Light & Verity

The post-paleo diet

Cooking from a 4,000-year-old recipe.

Office of Public Affairs and Communications

Office of Public Affairs and Communications

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Some of the world’s oldest recipes can be found in Yale’s Babylonian Collection, inscribed in cuneiform on clay tablets. But as an interdisciplinary team from Yale and Harvard learned recently, turning those 4,000-year-old instructions into a meal requires a lot of interpretation, improvisation, and guesswork. The team included Agnete Lassen, associate curator of the Babylonian Collection, and Chelsea Alene Graham, digital imaging specialist at Yale’s Institute for the Preservation of Cultural Heritage. They helped prepare three Babylonian stews at a May NYU event called An Appetite for the Past.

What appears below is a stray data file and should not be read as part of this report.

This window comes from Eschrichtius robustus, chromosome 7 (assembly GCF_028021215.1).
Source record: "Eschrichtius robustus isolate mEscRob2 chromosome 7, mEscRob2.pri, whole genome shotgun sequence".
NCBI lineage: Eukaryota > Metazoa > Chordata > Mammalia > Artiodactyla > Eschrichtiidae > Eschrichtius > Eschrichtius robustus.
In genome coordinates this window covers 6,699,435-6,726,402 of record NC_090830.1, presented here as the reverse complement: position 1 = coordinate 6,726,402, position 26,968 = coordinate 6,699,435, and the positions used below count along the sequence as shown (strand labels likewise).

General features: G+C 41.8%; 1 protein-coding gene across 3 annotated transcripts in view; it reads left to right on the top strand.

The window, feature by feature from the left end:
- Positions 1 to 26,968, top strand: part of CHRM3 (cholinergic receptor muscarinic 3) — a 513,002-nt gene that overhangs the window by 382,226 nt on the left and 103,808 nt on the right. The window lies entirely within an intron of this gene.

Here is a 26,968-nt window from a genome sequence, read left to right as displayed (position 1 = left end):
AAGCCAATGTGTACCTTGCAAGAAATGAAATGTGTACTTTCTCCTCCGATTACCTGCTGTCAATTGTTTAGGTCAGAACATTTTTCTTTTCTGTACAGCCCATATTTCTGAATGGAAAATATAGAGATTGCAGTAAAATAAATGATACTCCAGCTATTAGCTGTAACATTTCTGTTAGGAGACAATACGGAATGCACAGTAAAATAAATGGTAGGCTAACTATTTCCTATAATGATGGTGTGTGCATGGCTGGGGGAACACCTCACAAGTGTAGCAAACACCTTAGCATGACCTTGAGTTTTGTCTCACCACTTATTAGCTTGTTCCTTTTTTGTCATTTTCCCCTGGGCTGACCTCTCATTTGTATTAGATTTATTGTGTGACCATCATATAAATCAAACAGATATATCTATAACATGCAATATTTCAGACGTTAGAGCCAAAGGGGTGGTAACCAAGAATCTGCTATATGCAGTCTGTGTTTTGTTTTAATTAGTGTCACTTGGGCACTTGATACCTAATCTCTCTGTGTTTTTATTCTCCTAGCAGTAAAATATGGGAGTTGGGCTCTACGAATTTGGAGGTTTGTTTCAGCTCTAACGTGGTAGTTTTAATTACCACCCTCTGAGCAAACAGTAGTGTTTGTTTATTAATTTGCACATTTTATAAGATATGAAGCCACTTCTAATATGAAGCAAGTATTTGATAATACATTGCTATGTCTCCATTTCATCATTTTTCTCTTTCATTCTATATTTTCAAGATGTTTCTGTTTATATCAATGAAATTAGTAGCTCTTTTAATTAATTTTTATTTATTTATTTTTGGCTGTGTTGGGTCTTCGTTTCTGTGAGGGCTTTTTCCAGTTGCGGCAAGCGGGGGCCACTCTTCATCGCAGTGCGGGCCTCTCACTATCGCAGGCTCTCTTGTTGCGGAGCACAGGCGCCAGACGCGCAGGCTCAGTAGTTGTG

Two of the stews used lamb, one in a thick milk-based broth and the other with beets. The third was a vegetarian stew identified in the tablet, mysteriously enough, by the name “unwinding.” “We wanted to see if the experimental approach of cooking the recipes could help inform the translation and deeper understanding of the texts,” says Lassen. “Maybe not entirely as they would have prepared it, maybe our ingredients taste a little bit different—but still approximating something that nobody has tasted for almost 4,000 years.”

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